Newspaper article Pittsburgh Post-Gazette (Pittsburgh, PA)

Honor the Fallen but Not Follies of War

Newspaper article Pittsburgh Post-Gazette (Pittsburgh, PA)

Honor the Fallen but Not Follies of War

Article excerpt

Memorial Day has a way of bringing back home the sacrifices made far away in defense of a homeland blessedly removed from strife because men and women answered the call of duty.

So it was again this past Monday. In many communities, a distant bugle sounding across the generations summoned the patriotic to parades. Old soldiers marched to give proof that they have not yet faded away and that their ideal of service will never fade away.

They were reinforced by ranks of marching bands and community groups, the young and the old. Such respect is the enduring mark of a great nation.

Later, crowds gathered in local parks or around a monument where a dignitary offered reassurance that those who made the ultimate sacrifice did so to preserve freedoms for the rest of us.

If only it were true. How I dearly wish it were true.

That shocking skepticism carries a caveat: In the greater sense, this noble sentiment of justifiable sacrifices being made is indeed correct, because in times of clear and present danger we and our freedoms are protected by those who serve. Of course.

But a danger lurks in looking at service and sacrifice through a gauzy sentimental veil that obscures a bitter truth: Many wars in which our forces take the field have little to do with preserving our freedoms or way of life, and no amount of pious speeches or editorials will make this so.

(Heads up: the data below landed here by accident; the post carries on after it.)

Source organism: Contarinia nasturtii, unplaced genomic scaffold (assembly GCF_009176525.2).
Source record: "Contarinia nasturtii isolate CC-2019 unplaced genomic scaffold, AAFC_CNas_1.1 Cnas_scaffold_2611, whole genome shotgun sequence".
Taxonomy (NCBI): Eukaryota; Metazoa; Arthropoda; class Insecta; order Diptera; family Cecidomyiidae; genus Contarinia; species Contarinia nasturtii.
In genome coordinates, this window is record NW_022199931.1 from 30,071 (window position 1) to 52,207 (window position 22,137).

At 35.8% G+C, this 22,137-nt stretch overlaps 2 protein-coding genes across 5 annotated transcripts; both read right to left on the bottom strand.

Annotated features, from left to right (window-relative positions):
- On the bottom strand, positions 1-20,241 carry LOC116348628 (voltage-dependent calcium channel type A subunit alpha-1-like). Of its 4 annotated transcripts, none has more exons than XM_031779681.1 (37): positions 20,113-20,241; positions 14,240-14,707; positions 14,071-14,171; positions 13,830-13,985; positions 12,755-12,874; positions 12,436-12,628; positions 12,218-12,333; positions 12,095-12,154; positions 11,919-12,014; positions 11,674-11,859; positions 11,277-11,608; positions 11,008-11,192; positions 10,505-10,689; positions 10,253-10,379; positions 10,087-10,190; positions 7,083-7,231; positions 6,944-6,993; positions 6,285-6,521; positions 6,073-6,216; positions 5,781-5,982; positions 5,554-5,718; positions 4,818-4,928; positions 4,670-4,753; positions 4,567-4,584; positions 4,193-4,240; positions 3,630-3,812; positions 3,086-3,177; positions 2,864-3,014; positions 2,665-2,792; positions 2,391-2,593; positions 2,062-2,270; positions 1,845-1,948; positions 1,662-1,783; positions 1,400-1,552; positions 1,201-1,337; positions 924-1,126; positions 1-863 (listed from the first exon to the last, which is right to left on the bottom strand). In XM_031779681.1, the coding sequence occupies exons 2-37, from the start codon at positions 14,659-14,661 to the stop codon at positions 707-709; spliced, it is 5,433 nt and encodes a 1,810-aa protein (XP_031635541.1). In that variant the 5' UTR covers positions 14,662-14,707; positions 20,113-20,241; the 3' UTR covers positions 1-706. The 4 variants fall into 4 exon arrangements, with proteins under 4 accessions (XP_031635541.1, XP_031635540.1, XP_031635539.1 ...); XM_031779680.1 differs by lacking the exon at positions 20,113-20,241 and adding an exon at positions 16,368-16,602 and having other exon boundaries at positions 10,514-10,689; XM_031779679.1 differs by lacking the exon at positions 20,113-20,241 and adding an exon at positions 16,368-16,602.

In fact, if you count the conflicts that really did represent life or death to the nation in recent generations, only World War II unambiguously qualifies (although the Korean War arguably has a claim).

As for the rest, they were undertaken for reasons ranging from the shabby to the reckless. American forces were too often committed in the service of some political notion later revealed to be crackpot or fanciful. This was not the fault of those who served so honorably.

Last month brought a grim reminder: the 40th anniversary of the fall of Saigon and the end of the Vietnam War. That was my war, albeit in the uniform of an American ally, Australia.

By April 1975, watching TV one day after I had moved to London, I was incredulous at the sight of a North Vietnamese tank knocking down the gates of the presidential palace in Saigon. …

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